Emilia Phillips

Creation Myth

for Bill Root

I wouldn’t drink from the creek next to my house
that runs like a vein of old blood
to the Tennessee. Somewhere in Kentucky,
a poet is leading his congregation
in a service for the Church
of Elkhorn, but there’s no god,
just a low mist standing in for the Holy Ghost,
just kayaks and wet suits on Sundays, and the day’s
collection taken from Byron or Shelley. I ought to be
thy Adam, the creature says to Frankenstein,
but the creature was never as pretty as the Adam
on the walls of the Church of the Holy Trinity
in Hrastovlje where a fault line waits beneath
its stone, waiting to open the earth like a bloom.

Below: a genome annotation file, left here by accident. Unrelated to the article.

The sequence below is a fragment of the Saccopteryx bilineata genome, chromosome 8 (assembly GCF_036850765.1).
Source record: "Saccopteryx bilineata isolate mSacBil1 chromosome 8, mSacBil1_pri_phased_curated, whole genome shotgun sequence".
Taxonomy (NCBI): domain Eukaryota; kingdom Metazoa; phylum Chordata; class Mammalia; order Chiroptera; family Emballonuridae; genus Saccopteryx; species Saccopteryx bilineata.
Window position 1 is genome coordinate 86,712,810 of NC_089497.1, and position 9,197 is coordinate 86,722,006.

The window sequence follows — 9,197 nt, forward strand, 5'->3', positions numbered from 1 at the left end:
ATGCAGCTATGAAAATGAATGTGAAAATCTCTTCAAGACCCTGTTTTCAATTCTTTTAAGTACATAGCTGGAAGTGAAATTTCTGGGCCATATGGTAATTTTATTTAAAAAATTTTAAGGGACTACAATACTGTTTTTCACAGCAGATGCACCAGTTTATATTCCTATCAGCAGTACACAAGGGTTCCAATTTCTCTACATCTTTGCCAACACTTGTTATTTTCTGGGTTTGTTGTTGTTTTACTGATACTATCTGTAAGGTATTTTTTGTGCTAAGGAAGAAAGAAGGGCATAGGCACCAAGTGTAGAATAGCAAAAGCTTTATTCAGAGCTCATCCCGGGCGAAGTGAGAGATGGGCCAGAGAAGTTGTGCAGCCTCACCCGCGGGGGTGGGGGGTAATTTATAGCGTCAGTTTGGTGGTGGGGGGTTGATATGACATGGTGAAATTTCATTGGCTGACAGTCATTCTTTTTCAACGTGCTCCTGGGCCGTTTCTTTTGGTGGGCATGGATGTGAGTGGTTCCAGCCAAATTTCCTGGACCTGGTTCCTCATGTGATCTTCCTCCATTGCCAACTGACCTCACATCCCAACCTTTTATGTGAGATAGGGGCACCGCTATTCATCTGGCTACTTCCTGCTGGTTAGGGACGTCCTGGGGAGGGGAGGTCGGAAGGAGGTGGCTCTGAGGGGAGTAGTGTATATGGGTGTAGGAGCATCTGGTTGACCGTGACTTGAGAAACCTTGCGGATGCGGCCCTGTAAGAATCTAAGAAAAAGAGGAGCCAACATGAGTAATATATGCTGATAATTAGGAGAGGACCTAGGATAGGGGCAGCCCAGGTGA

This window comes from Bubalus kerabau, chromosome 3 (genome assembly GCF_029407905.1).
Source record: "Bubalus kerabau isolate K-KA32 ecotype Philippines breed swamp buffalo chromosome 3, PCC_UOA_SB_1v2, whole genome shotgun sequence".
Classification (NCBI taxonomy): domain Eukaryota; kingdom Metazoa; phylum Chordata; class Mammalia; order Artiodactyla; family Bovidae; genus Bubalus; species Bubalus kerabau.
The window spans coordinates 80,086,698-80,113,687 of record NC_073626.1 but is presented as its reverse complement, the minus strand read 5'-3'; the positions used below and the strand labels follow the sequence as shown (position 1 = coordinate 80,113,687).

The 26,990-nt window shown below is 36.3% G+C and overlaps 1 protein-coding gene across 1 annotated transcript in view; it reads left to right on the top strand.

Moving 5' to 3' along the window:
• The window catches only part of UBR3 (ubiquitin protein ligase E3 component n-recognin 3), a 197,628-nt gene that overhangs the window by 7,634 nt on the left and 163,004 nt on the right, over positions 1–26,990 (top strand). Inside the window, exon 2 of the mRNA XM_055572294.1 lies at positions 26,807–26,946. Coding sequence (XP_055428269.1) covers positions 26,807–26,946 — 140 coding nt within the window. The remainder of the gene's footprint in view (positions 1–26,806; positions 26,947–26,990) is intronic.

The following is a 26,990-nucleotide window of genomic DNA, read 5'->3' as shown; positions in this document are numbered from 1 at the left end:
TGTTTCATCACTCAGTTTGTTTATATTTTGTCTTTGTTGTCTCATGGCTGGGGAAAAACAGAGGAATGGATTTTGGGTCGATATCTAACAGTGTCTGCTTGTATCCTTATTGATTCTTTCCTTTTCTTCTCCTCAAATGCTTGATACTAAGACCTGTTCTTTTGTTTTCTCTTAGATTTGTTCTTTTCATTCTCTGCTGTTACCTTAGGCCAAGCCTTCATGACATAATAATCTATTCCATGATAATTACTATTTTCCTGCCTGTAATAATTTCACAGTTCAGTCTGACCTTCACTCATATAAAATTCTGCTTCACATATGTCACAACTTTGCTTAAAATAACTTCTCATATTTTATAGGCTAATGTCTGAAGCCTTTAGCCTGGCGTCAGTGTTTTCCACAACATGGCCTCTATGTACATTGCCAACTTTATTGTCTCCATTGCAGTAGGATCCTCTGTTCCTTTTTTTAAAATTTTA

As a child, my grandfather ate dandelion
sandwiches, just weeds placed between Wonder
bread, when there was nothing else. I sat in chapel,
as a child at an Episcopal school, watching the rain, wanting
the school to flood until we were stuck there living
off of communion crackers and paddling the halls
in our canoes made of church pews. Even now,
as I sit on the bank of the creek, I root my feet
into the cool sludge and mud and touch
the healed rib that was broken years ago.